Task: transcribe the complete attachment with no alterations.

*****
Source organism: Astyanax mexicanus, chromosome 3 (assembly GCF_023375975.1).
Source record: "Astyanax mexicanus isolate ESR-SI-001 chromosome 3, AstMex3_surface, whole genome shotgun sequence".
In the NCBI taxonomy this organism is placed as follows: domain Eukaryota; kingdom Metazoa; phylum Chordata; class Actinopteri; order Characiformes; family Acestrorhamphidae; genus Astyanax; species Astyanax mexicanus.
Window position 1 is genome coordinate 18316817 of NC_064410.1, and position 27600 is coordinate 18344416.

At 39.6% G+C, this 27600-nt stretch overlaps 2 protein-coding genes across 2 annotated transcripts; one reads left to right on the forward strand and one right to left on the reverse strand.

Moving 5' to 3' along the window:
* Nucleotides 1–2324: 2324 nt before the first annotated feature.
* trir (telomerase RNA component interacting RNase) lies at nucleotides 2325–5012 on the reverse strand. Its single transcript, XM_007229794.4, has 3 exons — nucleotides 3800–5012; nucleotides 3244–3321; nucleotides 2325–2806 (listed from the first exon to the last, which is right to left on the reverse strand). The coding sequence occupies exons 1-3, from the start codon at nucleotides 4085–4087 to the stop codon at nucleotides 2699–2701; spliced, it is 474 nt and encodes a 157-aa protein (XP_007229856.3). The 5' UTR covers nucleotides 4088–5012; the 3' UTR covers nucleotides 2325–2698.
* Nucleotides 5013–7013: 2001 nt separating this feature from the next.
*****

Source organism: Astyanax mexicanus, chromosome 3 (assembly GCF_023375975.1).
Source record: "Astyanax mexicanus isolate ESR-SI-001 chromosome 3, AstMex3_surface, whole genome shotgun sequence".
In the NCBI taxonomy this organism is placed as follows: domain Eukaryota; kingdom Metazoa; phylum Chordata; class Actinopteri; order Characiformes; family Acestrorhamphidae; genus Astyanax; species Astyanax mexicanus.
Window position 1 is genome coordinate 18316817 of NC_064410.1, and position 27600 is coordinate 18344416.

At 39.6% G+C, this 27600-nt stretch overlaps 2 protein-coding genes across 2 annotated transcripts; one reads left to right on the forward strand and one right to left on the reverse strand.

Moving 5' to 3' along the window:
* Nucleotides 1–2324: 2324 nt before the first annotated feature.
* trir (telomerase RNA component interacting RNase) lies at nucleotides 2325–5012 on the reverse strand. Its single transcript, XM_007229794.4, has 3 exons — nucleotides 3800–5012; nucleotides 3244–3321; nucleotides 2325–2806 (listed from the first exon to the last, which is right to left on the reverse strand). The coding sequence occupies exons 1-3, from the start codon at nucleotides 4085–4087 to the stop codon at nucleotides 2699–2701; spliced, it is 474 nt and encodes a 157-aa protein (XP_007229856.3). The 5' UTR covers nucleotides 4088–5012; the 3' UTR covers nucleotides 2325–2698.
* Nucleotides 5013–7013: 2001 nt separating this feature from the next.